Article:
DETROIT (Bloomberg) -- Toyota Motor Corp., rebounding from lost production from last year’s natural disasters in Asia, sold the most cars and trucks worldwide for the year’s first half, extending its lead over General Motors Co. and Volkswagen AG.
Toyota global sales rose to 4.97 million during the first half, Javier Moreno, an automaker spokesman in New York, said in a telephone interview. GM sold 4.67 million vehicles during first six months, Jim Cain, a company spokesman, said in an e- mail. VW, based in Wolfsburg, Germany, sold 4.45 million vehicles in 2012’s first half, according to a company statement July 13.
The results pave the way for Toyota, led by President Akio Toyoda, to reclaim the lead in annual global auto sales from GM a year after the tsunami in Japan and floods in Thailand roiled production. The recovery in production helped Toyota’s sales rebound in the U.S. and Japan, its two biggest markets, while GM and Volkswagen struggled with a shrinking European market.
“It shows it’s a competitive world out there,” Rebecca Lindland, an industry analyst with IHS Automotive, said today in an e-mail. “Halfway through with a 300,000 unit or 7 percent difference in volume it means the two are running a tight race.”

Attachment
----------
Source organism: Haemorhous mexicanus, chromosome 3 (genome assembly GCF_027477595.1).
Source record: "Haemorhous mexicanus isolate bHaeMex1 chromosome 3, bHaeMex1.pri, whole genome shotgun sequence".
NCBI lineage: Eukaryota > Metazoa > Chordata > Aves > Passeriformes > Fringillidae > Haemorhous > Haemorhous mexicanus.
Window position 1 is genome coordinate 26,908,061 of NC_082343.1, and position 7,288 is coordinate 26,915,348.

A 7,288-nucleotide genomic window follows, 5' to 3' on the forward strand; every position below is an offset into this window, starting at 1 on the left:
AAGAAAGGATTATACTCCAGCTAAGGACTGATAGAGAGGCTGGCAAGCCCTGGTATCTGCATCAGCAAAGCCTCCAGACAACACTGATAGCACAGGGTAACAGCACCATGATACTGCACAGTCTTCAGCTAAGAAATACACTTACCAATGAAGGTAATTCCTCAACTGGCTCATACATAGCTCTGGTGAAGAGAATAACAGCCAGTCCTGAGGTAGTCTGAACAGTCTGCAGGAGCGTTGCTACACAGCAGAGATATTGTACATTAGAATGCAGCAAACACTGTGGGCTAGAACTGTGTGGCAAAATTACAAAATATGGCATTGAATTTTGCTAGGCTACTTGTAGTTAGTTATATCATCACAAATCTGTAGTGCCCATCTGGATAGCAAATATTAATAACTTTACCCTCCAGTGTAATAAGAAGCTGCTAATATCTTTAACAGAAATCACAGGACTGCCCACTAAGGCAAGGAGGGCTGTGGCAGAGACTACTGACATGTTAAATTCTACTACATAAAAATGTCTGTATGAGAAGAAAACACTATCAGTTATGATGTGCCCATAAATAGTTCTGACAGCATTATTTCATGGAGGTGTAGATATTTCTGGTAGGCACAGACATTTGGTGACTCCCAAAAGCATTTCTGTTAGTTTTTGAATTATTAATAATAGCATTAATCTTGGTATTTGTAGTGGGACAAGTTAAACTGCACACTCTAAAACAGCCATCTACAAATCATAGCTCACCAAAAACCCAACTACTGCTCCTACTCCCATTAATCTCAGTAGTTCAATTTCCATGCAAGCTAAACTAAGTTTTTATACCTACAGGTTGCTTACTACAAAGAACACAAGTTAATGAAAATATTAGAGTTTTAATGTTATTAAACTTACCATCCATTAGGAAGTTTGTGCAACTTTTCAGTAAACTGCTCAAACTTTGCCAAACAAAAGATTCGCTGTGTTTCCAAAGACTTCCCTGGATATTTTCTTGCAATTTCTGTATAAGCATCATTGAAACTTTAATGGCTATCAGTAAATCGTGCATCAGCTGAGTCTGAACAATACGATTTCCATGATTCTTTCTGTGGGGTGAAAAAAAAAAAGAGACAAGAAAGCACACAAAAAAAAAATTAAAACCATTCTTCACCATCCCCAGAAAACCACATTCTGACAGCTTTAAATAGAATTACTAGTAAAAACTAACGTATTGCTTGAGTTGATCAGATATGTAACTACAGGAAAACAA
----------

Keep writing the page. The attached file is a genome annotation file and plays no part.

Toyota’s lead expanded from 210,000 vehicles over GM and about 330,000 over VW after the first quarter. GM’s first-half sales represented a 2.9 percent increase from 4.54 million during the same period a year earlier, according to GM’s Web site.
Toyota, GM and VW are locked in a battle for global supremacy and the bragging rights and scale that come with being the biggest automaker.
"I’m sure GM would love to be No. 1, but they would rather be profitable so they are not going to get into a market-share race at the expense of their balance sheets," Lindland said.
Toyota overtook GM to become the world’s largest automaker by sales in 2008 as the U.S. market collapsed and GM headed toward bankruptcy reorganization in 2009. GM regained the sales lead last year as Toyota’s output was limited following the natural disasters in Asia.
"It’s difficult to compare this year to last year because last year was such a special circumstance," Dave Sullivan, product analyst at AutoPacific Inc. in suburban Detroit said in an interview.
Seventy percent of GM’s U.S. nameplates will be redesigned or new in 2012 and 2013, Cain said.
"We are in the early days of the most aggressive roll out of new products in our history, which will help us press our advantage in the U.S. and China and grow profitably around the world," Cain said in the e-mail.
Toyota’s sales include Hino and Daihatsu models.